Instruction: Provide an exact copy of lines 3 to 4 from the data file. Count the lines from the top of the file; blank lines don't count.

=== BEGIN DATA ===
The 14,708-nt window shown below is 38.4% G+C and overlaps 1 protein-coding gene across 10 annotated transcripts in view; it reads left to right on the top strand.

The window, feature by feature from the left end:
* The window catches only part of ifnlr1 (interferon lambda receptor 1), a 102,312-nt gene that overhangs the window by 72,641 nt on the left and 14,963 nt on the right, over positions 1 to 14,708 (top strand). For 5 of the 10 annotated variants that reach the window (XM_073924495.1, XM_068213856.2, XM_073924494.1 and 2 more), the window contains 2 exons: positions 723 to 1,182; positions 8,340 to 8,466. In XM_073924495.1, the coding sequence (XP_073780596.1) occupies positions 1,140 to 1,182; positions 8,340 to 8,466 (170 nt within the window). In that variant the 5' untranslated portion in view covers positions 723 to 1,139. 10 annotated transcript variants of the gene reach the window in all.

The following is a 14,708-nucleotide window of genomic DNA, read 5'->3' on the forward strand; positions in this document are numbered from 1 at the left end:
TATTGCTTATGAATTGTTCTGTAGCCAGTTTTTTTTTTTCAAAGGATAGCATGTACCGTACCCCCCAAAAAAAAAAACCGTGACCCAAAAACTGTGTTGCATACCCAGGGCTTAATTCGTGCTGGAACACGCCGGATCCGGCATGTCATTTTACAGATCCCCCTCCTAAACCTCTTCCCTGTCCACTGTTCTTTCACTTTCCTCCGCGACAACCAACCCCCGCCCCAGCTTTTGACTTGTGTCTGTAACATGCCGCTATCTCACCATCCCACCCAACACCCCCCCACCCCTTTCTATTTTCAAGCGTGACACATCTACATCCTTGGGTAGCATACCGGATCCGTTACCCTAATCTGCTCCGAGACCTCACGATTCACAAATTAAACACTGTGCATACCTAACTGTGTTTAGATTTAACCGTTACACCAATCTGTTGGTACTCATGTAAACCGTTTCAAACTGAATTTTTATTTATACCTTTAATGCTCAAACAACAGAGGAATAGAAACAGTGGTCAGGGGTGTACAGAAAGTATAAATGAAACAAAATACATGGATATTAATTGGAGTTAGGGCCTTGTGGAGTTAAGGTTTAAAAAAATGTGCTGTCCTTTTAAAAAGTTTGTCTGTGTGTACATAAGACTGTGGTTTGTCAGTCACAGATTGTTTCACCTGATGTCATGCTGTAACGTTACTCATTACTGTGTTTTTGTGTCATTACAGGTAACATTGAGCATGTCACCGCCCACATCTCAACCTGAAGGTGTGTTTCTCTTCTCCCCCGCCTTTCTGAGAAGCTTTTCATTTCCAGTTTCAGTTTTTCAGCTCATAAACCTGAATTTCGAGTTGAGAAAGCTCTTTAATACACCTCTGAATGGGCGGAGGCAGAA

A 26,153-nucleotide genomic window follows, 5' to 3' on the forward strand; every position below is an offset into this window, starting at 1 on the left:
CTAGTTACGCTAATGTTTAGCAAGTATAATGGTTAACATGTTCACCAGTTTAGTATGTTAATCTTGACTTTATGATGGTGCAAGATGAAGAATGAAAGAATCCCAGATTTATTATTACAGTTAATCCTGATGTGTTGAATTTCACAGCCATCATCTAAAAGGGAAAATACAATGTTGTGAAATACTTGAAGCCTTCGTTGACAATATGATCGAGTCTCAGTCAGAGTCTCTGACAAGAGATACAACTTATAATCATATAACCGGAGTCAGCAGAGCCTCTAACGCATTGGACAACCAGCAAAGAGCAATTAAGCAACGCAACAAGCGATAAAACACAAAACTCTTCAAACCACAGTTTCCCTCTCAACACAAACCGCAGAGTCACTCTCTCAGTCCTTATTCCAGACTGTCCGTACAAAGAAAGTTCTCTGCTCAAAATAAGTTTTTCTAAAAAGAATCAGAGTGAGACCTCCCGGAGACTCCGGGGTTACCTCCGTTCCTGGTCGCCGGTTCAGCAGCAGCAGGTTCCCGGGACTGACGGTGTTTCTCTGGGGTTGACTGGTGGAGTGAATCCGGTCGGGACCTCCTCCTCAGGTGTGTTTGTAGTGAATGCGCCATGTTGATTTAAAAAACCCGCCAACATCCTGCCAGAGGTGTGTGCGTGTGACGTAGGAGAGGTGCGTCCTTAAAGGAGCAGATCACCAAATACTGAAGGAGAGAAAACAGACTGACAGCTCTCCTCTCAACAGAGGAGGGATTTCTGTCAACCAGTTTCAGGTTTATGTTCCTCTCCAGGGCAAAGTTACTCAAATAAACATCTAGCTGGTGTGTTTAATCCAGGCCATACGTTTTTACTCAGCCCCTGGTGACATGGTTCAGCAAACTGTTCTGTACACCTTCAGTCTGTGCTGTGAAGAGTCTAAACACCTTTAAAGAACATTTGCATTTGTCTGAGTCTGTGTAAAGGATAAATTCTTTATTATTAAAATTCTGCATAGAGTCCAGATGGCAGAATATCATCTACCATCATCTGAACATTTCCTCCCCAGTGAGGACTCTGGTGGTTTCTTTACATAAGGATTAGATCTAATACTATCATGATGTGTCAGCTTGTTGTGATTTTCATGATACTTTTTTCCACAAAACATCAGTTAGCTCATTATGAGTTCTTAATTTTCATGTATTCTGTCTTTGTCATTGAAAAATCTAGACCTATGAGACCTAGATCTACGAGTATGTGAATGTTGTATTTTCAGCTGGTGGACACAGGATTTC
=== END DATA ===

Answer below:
* The window catches only part of ifnlr1 (interferon lambda receptor 1), a 102,312-nt gene that overhangs the window by 72,641 nt on the left and 14,963 nt on the right, over positions 1 to 14,708 (top strand). For 5 of the 10 annotated variants that reach the window (XM_073924495.1, XM_068213856.2, XM_073924494.1 and 2 more), the window contains 2 exons: positions 723 to 1,182; positions 8,340 to 8,466. In XM_073924495.1, the coding sequence (XP_073780596.1) occupies positions 1,140 to 1,182; positions 8,340 to 8,466 (170 nt within the window). In that variant the 5' untranslated portion in view covers positions 723 to 1,139. 10 annotated transcript variants of the gene reach the window in all.

The following is a 14,708-nucleotide window of genomic DNA, read 5'->3' on the forward strand; positions in this document are numbered from 1 at the left end: